Inclement weather has plagued the tournament throughout the weekend. The second round was completed Saturday morning after being suspended by thunderstorms late Friday afternoon.
The resumption will mark the PGA Tour's second Monday finish this season. Jason Day won the Farmers Insurance Open in January after darkness delayed the sixth playoff hole, and he needed just 13 minutes to claim the victory.
Watch: Spectator films as Woods' shot hits him
It was a collision watched by millions of fans on television, and one that came at a pivotal juncture as Tiger Woods sought to win The Open. It also gave Colin Hauck the story of a lifetime.
Hauck was among dozens of fans situated along the left side of the 11th hole during the final round at Carnoustie as the pairing of Woods and Francesco Molinari hit their approach shots. After 10 holes of nearly flawless golf, Woods missed the fairway off the tee and then pulled his iron well left of the target.
The ball made square contact with Hauck, who hours later tweeted a video showing the entire sequence - even as he continued to record after Woods' shot sent him tumbling to the ground:
The bounce initially appeared fortuitous for Woods, as his ball bounded away from thicker rough and back toward the green. But an ambitious flop shot came up short, and he eventually made a double bogey to go from leading by a shot to trailing by one. He ultimately shot an even-par 71, tying for sixth two shots behind Molinari.
For his efforts as a human shield, Hauck received a signed glove and a handshake from Woods - not to mention a firsthand video account that will be sure to spark plenty of conversations in the coming years.
Molinari retirement plan: coffee, books and Twitter
After breaking through for his first career major, Francesco Molinari now has a five-year exemption on the PGA Tour, a 10-year exemption in Europe and has solidified his standing as one of the best players in the world.
But not too long ago, the 35-year-old Italian was apparently thinking about life after golf.
Shortly after Molinari rolled in a final birdie putt to close out a two-shot victory at The Open, fellow Tour player Wesley Bryan tweeted a picture of a note that he wrote after the two played together during the third round of the WGC-HSBC Champions in China in October. In it, Bryan shared Molinari's plans to retire as early as 2020 to hang out at cafes and "become a Twitter troll":
Molinari is active on the social media platform, with more than 5,600 tweets sent out to nearly 150,000 followers since joining in 2010. But after lifting the claret jug at Carnoustie, it appears one of the few downsides of Molinari's victory is that the golf world won't get to see the veteran turn into a caffeinated, well-read troll anytime soon.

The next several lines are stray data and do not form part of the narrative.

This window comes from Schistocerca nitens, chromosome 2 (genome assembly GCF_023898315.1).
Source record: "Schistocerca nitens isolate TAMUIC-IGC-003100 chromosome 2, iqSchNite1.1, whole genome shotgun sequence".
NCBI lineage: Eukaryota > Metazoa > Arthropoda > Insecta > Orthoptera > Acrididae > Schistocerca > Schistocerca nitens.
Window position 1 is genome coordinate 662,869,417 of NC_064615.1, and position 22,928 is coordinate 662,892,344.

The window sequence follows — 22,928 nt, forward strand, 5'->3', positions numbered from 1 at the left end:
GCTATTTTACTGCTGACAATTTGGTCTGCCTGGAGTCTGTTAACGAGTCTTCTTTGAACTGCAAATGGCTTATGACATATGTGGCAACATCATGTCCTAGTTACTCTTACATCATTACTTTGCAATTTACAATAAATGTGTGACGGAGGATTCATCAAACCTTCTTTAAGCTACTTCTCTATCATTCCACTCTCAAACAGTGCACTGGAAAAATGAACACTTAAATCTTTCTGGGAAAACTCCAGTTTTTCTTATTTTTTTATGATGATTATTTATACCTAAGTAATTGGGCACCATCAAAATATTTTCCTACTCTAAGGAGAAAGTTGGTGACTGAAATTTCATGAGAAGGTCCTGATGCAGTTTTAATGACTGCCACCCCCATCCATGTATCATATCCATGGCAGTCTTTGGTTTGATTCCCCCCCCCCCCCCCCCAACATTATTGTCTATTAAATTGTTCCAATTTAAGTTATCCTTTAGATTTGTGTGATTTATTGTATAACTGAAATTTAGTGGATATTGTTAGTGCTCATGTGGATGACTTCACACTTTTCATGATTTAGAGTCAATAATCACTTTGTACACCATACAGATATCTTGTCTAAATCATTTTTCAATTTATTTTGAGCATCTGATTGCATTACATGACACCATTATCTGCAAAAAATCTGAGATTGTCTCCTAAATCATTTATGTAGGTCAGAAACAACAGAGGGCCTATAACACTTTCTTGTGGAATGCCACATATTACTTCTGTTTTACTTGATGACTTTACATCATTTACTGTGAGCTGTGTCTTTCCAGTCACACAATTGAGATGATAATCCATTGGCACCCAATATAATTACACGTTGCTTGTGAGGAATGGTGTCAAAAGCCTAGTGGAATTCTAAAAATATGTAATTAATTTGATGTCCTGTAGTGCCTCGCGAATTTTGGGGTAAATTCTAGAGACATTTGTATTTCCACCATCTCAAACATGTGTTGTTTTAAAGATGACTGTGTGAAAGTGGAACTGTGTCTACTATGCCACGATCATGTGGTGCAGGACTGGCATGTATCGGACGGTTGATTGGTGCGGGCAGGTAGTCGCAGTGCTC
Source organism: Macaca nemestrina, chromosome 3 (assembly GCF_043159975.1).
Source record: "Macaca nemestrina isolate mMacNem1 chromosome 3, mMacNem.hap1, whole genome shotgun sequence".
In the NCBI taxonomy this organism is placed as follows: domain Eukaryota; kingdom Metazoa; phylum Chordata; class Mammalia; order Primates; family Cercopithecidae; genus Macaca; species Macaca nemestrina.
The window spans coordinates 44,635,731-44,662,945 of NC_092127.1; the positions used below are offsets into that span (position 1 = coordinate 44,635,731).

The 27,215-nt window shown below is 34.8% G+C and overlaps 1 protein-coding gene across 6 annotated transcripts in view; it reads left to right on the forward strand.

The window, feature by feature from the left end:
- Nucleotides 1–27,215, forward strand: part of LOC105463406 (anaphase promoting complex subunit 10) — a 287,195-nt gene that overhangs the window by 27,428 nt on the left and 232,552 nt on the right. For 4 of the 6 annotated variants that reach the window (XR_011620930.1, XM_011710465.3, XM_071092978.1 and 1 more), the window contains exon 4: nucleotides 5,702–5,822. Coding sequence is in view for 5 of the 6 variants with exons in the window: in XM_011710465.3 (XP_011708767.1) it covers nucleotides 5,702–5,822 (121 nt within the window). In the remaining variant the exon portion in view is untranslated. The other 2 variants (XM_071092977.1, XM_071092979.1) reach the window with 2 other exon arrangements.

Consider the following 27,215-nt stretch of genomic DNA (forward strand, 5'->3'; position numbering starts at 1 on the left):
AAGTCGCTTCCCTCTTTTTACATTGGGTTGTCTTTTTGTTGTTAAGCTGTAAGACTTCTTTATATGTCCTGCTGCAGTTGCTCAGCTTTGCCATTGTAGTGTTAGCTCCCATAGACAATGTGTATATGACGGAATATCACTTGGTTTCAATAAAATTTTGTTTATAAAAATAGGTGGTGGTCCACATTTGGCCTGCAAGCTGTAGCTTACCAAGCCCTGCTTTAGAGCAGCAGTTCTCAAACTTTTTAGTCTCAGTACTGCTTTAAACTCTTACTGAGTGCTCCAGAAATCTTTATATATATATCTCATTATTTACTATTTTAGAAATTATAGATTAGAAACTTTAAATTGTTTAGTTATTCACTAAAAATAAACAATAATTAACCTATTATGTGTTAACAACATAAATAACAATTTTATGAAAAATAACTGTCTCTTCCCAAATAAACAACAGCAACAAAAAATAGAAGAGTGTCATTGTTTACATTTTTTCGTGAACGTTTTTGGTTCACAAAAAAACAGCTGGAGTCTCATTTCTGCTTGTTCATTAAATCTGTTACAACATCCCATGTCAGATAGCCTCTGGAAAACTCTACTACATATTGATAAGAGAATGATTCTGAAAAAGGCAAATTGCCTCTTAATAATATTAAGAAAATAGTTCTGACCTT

Molinari had previously avoided Carnoustie on purpose
CARNOUSTIE, Scotland – Sometimes a course just fits a player’s eye. They can’t really describe why, but more often than not it leads to solid finishes.
Francesco Molinari’s relationship with Carnoustie isn’t like that.
The Italian played his first major at Carnoustie, widely considered the toughest of all The Open venues, in 2007, and his first impression hasn’t really changed.
“There was nothing comforting about it,” he said on Sunday following a final-round 69 that lifted him to a two-stroke victory.
In fact, following that first exposure to the Angus coast brute, Molinari has tried to avoid Carnoustie, largely skipping the Dunhill Links Championship, one of the European Tour’s marquee events, throughout his career.
“To be completely honest, it's one of the reasons why I didn't play the Dunhill Links in the last few years, because I got beaten up around here a few times in the past,” he said. “I didn't particularly enjoy that feeling. It's a really tough course. You can try and play smart golf, but some shots, you just have to hit it straight. There's no way around it. You can't really hide.”
Molinari’s relative dislike for the layout makes his performance this week even more impressive considering he played his last 37 holes bogey-free.
“To play the weekend bogey-free, it's unthinkable, to be honest. So very proud of today,” he said.